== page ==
Juniper Research thus estimates that, by 2026, in-vehicle payment transaction volumes will mark a monumental growth of over 5,300 percent, exceeding $4.7 billion. This is a modest volume in the context of global transactions, so we can conclude that users will continue using more traditional payment channels such as smartphones, but the development of many new channels shows that forms of payment are irreversibly changing and the era of paying bills at the bank or post office is long over. Of course, 5G will also contribute to the development of new payment models and speed of payments, enabling financial institutions to support innovative services.
Daimler auto company announced this week that it was working on the development of in-car payments in partnership with Visa. From spring 2022, Mercedes-Benz customers in the UK and Germany will be able to pay by using their car’s fingerprint sensors, with other European markets to follow soon. Purchases can then be made directly through the car’s head unit, or MBUX. The solution is anticipated to be available in other global markets at a later stage.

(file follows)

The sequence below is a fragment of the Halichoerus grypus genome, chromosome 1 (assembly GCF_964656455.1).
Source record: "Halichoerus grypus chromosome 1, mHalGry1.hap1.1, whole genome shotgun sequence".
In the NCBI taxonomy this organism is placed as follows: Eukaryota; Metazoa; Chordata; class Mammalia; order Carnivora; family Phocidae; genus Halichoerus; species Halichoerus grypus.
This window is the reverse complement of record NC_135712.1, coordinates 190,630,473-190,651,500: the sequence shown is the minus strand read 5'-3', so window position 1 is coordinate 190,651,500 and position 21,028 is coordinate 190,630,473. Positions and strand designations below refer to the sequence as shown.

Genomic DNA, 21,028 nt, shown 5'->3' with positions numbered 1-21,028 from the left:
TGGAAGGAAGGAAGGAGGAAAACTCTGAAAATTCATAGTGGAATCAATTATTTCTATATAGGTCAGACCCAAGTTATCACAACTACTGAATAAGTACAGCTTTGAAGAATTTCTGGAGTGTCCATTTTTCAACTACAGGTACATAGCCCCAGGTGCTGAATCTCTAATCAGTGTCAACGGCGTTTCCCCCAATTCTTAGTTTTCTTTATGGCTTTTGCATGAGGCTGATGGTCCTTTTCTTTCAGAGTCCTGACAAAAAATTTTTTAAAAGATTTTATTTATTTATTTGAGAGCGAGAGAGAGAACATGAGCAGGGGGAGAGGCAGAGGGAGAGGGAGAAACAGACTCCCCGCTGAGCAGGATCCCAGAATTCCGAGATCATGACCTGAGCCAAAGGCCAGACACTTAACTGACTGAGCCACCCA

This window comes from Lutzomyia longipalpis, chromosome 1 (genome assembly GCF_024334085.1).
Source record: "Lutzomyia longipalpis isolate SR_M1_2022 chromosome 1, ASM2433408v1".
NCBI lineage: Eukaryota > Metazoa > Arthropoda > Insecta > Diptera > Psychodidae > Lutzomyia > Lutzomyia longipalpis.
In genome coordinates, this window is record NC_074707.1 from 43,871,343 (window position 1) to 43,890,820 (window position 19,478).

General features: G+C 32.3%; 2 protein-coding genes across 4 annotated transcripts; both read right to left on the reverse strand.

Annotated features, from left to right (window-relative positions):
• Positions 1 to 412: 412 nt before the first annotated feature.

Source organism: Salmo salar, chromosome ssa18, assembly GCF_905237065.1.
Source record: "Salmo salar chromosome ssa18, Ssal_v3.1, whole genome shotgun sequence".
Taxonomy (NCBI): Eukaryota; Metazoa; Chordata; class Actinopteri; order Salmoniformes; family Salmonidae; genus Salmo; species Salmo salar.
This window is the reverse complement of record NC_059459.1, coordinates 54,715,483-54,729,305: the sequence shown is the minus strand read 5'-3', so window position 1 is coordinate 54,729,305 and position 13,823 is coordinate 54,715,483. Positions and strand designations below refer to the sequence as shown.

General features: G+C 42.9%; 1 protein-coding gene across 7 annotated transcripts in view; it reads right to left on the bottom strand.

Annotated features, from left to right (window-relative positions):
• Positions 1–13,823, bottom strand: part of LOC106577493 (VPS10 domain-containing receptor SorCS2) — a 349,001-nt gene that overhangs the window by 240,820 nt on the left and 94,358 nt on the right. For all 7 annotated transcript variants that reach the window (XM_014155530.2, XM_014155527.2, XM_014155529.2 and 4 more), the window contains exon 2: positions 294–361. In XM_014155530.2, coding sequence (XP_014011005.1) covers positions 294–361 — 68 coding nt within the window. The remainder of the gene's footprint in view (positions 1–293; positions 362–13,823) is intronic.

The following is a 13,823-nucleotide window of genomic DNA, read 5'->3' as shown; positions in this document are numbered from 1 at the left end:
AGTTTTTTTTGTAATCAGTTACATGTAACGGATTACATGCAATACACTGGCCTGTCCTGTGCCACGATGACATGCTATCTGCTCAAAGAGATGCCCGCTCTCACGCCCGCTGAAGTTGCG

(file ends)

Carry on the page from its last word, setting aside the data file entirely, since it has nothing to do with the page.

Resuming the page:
In-car commerce has become an integral aspect of the luxury customer experience. For example, Daimler Mobility’s global payment platform called Mercedes pay enables customers to buy goods and services directly in their vehicle, including Mercedes me services, as well as fueling and parking. The platform also allows multiple device pairing in and out of the car, which are then directly integrated with the consumer’s bank credentials. This significantly improves their overall payment experience as consumers no longer have to enter long card numbers to complete a purchase or switch between devices to authenticate payments. The solution will be used to initiate a two-factor authentication.
Still, experts say that most of these in-car payment transactions will cover refueling or recharging electric vehicles’ batteries, at least in the first five years of using the service. This marks a new stage of development for fuel payments, which have evolved from cash to card, then to smartphone payments, and now to vehicle payments.
Global mobility trends such as electric vehicles, car sharing, autonomous driving, and connected cars are increasing the demand for innovative ways of paying for goods and services within the vehicle itself, so we can expect brand new services very soon.